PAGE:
Stop Fucking Apologising and Start Blowing Your Own Trumpet



Recently I’ve been doing a lot of pitching. If you're not already immersed up to your eyeballs with journospeak, this in the world of The Meejah means sending a paragraph or two explaining what you want to write about to the editor of some type of publication, with the hope that they might commission it and you might procure some moneyz. As a freelancer, you go through cycles of doing this more or less often, depending upon how fragile your mental state is at the time. But let me explain.

There’s something quite addictive about pitching, akin perhaps to a gambler’s high. You come up with an idea you really want to write about (this normally happens at about three in the morning so you have to get up and scribble it down so you don’t forget), then you think about it more the next day, how to present it in the best light, which publication it would work for. Then you send it, and wait. And go and do other stuff like feeding the cat, and trying not to check your email. And wait.

A new email pops us in your inbox while you’re on another tab and you click back, excited out of your mind, only to see it’s yet another advertising thingymabob redesigned as news from Topshop or Victoria’s Secret or some other company you gave your email address to once upon a time when you were probably slightly tipsy and thought that filling in a survey which asks questions like ‘Do you like grey writing on a pink background?’ in return for a discount code was an absolutely fantastic idea.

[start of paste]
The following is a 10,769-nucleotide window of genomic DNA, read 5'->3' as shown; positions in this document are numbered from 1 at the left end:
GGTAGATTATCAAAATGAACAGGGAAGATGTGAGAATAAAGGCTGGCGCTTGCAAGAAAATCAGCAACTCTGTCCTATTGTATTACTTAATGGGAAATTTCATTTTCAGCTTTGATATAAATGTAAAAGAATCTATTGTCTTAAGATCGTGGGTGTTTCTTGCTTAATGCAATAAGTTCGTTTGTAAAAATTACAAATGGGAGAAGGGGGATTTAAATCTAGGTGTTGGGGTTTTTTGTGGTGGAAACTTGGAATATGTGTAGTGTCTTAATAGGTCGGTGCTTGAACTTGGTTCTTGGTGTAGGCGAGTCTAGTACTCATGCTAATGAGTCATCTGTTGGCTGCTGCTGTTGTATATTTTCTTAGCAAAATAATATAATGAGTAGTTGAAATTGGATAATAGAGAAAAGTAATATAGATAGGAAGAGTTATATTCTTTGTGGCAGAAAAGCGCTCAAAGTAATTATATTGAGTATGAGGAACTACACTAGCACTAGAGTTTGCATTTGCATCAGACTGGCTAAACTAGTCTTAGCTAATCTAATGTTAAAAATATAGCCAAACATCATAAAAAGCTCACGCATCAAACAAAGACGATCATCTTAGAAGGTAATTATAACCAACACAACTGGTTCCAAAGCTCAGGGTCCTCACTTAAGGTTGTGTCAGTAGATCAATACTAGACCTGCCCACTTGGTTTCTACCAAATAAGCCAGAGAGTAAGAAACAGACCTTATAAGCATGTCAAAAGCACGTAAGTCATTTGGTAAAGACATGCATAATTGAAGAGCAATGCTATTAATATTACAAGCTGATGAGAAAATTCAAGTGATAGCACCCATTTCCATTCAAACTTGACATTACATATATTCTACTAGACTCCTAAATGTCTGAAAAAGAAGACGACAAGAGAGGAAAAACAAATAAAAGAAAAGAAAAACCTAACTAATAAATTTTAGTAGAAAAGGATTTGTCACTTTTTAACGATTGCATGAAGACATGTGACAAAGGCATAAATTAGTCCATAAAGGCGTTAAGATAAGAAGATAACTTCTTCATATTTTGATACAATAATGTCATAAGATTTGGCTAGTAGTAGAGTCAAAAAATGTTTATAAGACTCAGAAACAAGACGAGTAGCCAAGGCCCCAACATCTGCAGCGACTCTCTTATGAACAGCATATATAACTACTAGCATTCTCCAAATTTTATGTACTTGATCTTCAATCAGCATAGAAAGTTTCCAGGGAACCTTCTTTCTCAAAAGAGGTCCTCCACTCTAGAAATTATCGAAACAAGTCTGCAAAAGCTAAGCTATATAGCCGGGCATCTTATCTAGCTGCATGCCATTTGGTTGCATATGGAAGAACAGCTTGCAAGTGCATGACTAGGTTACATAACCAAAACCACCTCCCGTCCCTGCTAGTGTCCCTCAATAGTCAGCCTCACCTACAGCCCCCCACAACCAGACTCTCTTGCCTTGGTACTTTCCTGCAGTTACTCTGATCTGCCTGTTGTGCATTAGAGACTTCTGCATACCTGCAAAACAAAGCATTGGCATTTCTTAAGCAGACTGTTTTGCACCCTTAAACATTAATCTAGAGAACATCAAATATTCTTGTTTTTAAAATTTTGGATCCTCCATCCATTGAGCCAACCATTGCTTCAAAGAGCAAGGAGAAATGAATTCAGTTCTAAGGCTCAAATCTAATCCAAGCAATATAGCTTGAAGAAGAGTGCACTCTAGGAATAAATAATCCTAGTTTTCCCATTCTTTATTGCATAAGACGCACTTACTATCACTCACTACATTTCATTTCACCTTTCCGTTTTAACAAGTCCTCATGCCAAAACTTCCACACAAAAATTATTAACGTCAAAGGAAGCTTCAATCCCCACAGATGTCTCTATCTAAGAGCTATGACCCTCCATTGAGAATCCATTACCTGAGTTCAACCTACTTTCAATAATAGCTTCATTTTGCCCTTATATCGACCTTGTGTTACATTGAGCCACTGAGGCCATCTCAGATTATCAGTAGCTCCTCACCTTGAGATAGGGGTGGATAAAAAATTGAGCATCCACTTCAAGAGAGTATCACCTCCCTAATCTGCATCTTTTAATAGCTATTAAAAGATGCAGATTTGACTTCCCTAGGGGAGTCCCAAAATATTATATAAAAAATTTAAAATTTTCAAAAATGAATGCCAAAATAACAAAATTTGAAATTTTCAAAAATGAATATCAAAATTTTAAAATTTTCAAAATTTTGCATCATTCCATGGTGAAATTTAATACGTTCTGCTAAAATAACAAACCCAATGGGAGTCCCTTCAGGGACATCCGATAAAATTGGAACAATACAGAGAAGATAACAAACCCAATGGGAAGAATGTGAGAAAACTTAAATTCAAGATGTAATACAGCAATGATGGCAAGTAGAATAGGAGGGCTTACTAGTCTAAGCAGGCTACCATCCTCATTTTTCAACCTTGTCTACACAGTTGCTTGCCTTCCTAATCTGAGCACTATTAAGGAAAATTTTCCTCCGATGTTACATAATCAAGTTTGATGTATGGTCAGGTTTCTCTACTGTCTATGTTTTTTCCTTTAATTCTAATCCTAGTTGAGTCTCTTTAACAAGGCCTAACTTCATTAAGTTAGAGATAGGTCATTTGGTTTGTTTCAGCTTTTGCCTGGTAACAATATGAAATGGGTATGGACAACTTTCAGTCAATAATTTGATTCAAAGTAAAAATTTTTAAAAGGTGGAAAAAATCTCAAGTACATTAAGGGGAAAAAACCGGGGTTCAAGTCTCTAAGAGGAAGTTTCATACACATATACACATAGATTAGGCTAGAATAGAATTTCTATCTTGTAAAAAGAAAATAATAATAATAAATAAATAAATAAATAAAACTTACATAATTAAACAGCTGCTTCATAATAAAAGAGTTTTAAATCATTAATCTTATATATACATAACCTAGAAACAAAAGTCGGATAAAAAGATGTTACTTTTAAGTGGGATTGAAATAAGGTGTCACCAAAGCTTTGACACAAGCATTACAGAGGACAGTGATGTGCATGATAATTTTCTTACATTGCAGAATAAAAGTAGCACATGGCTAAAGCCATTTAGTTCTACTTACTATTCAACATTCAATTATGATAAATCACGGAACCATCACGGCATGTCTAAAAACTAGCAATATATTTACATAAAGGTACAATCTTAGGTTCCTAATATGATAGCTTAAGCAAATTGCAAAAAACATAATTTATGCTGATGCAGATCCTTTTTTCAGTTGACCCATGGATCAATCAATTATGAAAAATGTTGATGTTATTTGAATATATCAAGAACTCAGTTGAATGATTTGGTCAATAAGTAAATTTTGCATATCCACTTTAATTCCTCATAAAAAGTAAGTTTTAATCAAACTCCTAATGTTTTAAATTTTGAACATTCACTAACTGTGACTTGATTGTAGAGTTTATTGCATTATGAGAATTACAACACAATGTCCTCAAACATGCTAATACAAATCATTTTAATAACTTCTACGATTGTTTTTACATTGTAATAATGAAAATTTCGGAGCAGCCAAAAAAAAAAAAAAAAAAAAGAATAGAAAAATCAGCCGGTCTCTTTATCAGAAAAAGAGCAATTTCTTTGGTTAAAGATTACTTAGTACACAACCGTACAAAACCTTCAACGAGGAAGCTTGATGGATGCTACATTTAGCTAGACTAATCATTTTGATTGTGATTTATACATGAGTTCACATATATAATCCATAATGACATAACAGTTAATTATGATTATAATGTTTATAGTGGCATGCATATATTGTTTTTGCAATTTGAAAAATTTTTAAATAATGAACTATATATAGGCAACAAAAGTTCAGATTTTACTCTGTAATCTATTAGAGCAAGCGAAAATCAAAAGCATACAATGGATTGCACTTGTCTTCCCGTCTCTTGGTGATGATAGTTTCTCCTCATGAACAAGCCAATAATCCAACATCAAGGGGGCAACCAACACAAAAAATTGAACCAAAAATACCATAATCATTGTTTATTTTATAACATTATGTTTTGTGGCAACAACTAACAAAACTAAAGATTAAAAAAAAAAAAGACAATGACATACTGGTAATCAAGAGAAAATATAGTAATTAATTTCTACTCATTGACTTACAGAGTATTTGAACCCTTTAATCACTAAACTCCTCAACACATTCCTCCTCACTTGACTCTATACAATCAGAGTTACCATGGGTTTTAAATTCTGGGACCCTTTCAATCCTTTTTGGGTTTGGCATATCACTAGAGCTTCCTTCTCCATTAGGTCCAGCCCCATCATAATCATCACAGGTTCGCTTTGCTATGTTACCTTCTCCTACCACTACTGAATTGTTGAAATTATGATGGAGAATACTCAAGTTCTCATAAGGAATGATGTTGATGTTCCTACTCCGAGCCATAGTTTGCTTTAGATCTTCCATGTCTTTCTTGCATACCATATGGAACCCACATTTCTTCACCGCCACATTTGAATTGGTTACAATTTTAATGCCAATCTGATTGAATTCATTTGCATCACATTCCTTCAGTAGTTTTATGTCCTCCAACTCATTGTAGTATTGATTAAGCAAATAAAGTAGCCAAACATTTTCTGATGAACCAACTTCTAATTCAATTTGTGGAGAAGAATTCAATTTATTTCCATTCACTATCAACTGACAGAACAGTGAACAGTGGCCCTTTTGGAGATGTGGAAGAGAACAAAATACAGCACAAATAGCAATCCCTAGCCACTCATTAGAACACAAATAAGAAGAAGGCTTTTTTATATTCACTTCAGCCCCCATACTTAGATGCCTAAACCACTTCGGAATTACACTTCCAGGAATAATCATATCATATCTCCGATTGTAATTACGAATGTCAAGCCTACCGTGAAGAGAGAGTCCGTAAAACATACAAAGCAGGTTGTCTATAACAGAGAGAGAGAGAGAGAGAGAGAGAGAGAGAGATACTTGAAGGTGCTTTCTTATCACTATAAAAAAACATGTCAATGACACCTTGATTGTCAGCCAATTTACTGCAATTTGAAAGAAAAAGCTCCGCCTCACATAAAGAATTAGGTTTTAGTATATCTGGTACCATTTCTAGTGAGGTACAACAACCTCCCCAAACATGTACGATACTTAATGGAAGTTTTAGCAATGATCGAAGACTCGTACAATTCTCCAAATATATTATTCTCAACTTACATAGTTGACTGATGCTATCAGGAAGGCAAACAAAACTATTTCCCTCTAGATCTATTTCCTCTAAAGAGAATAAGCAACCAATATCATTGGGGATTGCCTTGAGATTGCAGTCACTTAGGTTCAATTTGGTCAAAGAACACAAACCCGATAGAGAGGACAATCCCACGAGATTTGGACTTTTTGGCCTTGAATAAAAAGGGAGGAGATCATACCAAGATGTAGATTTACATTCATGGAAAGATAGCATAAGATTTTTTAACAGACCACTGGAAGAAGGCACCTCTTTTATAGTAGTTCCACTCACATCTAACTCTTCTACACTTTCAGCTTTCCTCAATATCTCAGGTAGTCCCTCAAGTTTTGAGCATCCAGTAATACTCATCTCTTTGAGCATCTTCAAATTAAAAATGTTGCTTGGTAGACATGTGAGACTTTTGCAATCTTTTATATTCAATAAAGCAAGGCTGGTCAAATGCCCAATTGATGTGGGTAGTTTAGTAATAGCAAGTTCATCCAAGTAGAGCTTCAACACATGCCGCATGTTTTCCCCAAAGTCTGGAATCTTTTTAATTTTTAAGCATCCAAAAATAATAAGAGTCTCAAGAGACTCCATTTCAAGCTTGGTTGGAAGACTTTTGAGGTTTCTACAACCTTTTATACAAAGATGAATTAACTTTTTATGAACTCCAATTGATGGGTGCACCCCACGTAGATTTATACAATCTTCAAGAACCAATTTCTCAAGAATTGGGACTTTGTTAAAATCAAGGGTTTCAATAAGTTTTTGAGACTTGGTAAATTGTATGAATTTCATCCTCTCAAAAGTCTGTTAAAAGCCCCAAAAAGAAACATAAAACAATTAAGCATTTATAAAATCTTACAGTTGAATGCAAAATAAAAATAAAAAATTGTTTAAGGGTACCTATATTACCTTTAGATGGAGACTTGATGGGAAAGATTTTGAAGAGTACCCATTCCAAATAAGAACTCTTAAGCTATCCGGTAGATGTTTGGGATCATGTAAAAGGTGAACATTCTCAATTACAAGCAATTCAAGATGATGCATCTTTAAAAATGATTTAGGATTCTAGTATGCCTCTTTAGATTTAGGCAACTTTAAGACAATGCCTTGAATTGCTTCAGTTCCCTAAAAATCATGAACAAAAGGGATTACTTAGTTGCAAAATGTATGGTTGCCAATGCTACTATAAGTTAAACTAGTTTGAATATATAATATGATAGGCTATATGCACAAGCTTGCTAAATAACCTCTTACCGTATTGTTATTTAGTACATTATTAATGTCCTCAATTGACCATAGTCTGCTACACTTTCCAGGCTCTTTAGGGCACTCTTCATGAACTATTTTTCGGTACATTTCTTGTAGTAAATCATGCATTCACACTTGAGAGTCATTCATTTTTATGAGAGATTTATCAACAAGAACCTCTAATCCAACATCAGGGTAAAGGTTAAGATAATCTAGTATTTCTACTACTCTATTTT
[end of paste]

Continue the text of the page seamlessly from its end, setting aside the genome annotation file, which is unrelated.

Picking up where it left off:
Anyway – your email is plain old marketing spam (or is that bacn?) and you are furious. You curse fucking Topshop and God forbid they do the same thing twice on the same day – that leads to getting blacklisted. ‘You know, you might actually want these emails you’re blocking one day?’ my boyfriend timidly suggests, but I tell him that right now, all the clothes in the world can go to hell. I just want a reply from an editor, and sometimes it arrives.

You see the email from editorial@randomemailaddresshere.com pop up in the inbox and your heart begins to race. You’re desperate to open it, but don’t want to at the same time. Sometimes you can see a tantalising bit of text next to the subject line, but not the whole thing, something like ‘Hi, I really like this…’

Then you open the email and it continues ‘...but I’m afraid it’s not one for us. Good luck.’ And you feel really shit for about half an hour and then you go and refine the pitch and wonder who you can send it to next.

Sometimes, however, and this is the magical one, the holy grail of emails - you get a reply saying ‘Sounds great. Can you file by x date. Try to keep it under 800 words’ and you’re like ‘Yasss! Score!' literally punching the air and spinning round on your spinny chair which was created for moments such as this. 

You may even feel generous enough to open the next goddamn marketing email which comes into your inbox. Then the fear kind of adrenaline kicks in: I have to write this thing. It’s amazing and frightening and OMG I have a commission. To write something. For people who’ll, you know, actually care about it. Sometimes they give you money as well and then you feel even more validated and able to pay the rent and stuff. Amazing.

Pitching is certainly my crack, not that I’ve ever tried crack, but it’s wonderful and awful, stressful but sometimes rewarding and you get like, the highest highs. It also has its horrible lows which involve scraping up the fragments of your ohmygodI’msuchafragileartist ego off the floor and then reconstituting them into a human being about ten minutes after so you can (in the words of Winston Churchill) Keep Buggering On.